Beaumont slumped forward in his chair, all the breath going out of him at once. "I don't know myself, Morgan, the way you're actin'. There's at least three men in Amarillo who'd shoot you there in your bedclothes just to say they were the one who captured the honor of killing the great Frank Morgan. None of 'em give a tinker's damn whether you're asleep in your bed or facin' them on the street."
The Ranger got to his feet again and set his teeth in grim determination. "I figured that after what you did for me, I owed you a little watchin' over. You and my pa were friends — good friends from what he used to tell me." He rubbed a calloused hand over his boyish face. "I gotta tell you, though, I'm tuckered out, Frank, and I've got a long ton of other things I could be doin'. If you really do want me gone, then that's what I'll do."
Frank could see the young man had about given up. He knew he stood to watch the only friend he had for miles walk out the door. But the fact that he decided to get up and make a go of it had little to do with him being left alone. Morgan knew about loneliness and most times he relished it. It was something the boy had said that made Morgan pull himself up. It reached out and shook him is what it did.
"I suppose I could come and watch you show up a bunch of upstarts with your marksmanship," Morgan said softly. He managed a weak grin and motioned Beaumont closer with a flick of his hand. "But son, you'd better adjust your windage and elevation. Aimin' to be anything like me is what I'd call a misspent endeavor."CHAPTER 2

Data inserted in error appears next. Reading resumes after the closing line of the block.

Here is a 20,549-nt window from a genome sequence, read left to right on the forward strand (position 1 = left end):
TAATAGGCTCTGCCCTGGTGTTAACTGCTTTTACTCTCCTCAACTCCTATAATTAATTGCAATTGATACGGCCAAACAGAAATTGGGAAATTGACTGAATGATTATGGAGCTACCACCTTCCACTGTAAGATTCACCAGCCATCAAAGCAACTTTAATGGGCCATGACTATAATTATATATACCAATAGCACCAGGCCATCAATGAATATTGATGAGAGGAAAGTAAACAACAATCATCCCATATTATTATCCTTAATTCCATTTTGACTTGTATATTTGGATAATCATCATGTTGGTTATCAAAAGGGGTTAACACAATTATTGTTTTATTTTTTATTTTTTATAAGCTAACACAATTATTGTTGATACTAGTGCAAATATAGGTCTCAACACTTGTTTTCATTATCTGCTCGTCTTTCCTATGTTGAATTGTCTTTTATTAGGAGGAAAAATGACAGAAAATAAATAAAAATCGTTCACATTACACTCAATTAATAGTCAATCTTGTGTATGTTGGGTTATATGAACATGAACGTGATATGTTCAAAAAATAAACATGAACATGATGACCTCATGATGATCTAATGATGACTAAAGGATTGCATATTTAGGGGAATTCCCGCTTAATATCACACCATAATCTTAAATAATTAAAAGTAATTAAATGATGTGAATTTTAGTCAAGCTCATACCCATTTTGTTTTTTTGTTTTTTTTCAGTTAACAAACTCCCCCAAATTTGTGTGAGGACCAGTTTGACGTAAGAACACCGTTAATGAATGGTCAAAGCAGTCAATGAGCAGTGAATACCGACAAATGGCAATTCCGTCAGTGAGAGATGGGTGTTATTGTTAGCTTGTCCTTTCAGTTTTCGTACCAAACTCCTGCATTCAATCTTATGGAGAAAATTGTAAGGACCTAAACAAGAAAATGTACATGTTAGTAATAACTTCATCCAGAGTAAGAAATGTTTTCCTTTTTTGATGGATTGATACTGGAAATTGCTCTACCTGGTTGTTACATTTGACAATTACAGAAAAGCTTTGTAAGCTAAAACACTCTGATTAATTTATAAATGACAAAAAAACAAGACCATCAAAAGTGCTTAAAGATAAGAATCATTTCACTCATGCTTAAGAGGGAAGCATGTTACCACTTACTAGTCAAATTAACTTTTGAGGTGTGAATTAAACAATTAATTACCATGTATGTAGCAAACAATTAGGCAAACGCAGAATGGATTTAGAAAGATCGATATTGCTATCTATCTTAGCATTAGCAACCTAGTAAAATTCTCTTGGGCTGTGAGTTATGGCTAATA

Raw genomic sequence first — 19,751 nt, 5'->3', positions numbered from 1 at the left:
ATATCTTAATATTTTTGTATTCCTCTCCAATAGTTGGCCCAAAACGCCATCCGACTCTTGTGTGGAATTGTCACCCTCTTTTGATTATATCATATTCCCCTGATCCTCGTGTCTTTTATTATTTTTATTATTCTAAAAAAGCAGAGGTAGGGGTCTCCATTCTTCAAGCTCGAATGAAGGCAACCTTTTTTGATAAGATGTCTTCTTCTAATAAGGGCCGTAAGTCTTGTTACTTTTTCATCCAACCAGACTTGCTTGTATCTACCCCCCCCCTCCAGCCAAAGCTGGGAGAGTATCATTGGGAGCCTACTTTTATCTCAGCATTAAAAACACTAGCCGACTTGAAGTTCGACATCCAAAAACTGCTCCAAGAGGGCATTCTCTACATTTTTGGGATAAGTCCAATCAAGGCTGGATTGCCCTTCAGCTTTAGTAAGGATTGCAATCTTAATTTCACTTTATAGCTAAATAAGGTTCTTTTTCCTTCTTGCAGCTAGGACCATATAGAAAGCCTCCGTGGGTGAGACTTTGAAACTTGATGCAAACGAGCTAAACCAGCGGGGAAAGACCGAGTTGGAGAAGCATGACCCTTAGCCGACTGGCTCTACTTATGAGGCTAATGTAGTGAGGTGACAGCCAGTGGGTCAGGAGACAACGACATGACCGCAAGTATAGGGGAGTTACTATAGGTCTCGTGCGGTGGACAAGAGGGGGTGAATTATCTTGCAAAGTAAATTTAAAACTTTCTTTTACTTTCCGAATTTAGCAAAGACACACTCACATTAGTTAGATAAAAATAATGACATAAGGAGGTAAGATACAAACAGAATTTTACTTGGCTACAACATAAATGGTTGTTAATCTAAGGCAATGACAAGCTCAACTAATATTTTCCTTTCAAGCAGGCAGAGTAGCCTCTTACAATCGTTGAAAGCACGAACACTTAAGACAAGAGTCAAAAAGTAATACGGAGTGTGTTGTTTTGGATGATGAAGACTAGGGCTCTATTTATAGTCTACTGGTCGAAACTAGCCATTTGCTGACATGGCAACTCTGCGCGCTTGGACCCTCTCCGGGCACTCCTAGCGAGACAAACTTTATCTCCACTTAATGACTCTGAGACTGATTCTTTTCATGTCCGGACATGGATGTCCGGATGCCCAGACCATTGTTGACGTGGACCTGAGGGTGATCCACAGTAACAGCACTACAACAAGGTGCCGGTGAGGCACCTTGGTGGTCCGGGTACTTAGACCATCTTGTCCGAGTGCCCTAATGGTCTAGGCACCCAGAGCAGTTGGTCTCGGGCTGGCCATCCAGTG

When Morgan scraped away his grizzled beard and trimmed back his wayward hair, he looked like he'd lost a tenth of his body weight. He was skinny as a picket rail. His faded blue shirt hung off his body like rags on a scarecrow. He pulled a heavy wool coat tight at the collar to keep the harsh Panhandle wind from going right through him.
Beaumont prattled on about the shooting contest, working off his nerves while Morgan got ready. His Peacemaker hung on a peg above the headboard of his bed. Morgan pulled the wide leather gun belt around his waist, and realized he'd need to punch another hole to keep it from ending up around his ankles.
Beaumont chuckled. "We got time to stop and get us some decent grub before the shootin' starts. Make sure you strap that gun on tight. There's a fierce wind a-blowin' out there and that pistol's liable to be the only thing anchoring you to the ground."
Morgan took his black felt hat off the wall peg and settled it down on his head. It felt good to have it on again — beyond that, it was the only piece of his former attire that still fit.
* * *
The short Texas Ranger hovered constantly, all the way to the café, wary of the half-dozen gunmen he said were waiting in the wings to challenge the infamous Frank Morgan. Beaumont made it clear with every word and gesture that even talking out loud about a challenge could earn a man a bullet.